After some time at the mosque many go to one of areas in the city reserved for the selling and sacrifice of animals for the festival.  For many days now people have been buying animals for this purpose.  Many purchase a lamb or goat (around 150-200 dinars), but some purchase cows or even camels (5000 dinar).  As an outsider it’s somewhat surprising and amusing to see ordinary looking people struggling to put a live sheep or goat in the trunk of their ordinary looking car.  I even saw one family putting theirs into the trunk of a taxi.  This made me laugh out loud, but perhaps it was the taxi driver and his family.  Those who buy and take their sheep may be planning to do the sacrifice at their home, or have another butcher do the deed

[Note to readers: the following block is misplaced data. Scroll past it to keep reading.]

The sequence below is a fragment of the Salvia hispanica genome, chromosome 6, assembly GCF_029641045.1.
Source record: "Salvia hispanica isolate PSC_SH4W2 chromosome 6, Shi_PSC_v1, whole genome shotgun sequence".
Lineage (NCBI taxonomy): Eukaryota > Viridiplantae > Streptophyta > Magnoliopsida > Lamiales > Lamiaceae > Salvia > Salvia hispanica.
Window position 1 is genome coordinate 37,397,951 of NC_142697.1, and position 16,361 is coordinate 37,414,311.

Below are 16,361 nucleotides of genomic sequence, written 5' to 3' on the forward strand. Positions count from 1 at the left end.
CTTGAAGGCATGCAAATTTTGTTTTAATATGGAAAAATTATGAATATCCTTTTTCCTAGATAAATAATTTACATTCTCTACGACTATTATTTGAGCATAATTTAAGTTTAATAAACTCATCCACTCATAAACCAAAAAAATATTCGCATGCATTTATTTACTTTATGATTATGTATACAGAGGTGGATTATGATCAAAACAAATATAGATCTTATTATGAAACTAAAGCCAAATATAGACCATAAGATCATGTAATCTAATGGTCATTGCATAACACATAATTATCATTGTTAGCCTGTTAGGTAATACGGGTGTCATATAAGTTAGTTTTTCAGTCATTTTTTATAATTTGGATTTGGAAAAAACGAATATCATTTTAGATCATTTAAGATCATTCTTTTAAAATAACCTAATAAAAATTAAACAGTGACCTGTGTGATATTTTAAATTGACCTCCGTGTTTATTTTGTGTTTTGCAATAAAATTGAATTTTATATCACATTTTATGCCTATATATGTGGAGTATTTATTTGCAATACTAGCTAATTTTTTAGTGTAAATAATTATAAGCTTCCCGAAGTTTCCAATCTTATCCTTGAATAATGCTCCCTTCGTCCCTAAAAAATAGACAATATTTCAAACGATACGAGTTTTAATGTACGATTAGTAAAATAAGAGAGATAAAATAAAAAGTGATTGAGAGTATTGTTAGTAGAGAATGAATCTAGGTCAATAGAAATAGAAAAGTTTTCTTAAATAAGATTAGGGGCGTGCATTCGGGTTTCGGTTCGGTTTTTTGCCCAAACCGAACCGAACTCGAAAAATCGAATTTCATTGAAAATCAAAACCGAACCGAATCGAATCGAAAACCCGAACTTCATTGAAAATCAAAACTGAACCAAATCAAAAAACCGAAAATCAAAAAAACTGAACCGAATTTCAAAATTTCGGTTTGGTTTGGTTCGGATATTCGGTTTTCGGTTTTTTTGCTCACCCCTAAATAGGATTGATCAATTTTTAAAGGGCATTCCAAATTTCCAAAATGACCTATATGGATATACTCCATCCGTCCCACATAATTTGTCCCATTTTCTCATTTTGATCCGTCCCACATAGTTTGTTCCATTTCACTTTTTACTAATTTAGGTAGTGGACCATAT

Jordanians gather for the sacrifice after attending morning prayers at the mosque

However, many show up at the sheep pens early on Friday morning to have their animal sacrificed, skinned, and butchered while they wait.  And, it’s a real family outing.  I saw men, women, and tons of kids all watching this fascinating ritual take place.  No one seemed to bat an eye at the animals being sacrificed right in front of them – the women, the little kids, even the girls in pink coats and cute winter hats took it all in stride.  I was really struck by the family nature of the event.  I kinda figured I would just see a bunch of men at the place of sacrifice but that was definitely not the case.

The whole experience was fascinating and if you are ever in a Muslim country during Eid al-Adha you should find out where the sacrifices will be taking place and go check it out.  However, be warned: it’s not for those with a weak stomach, don’t like the sight of blood, or have trouble seeing animals killed.  I didn’t understand everything that was going on this morning, but heres a thumbnail sketch.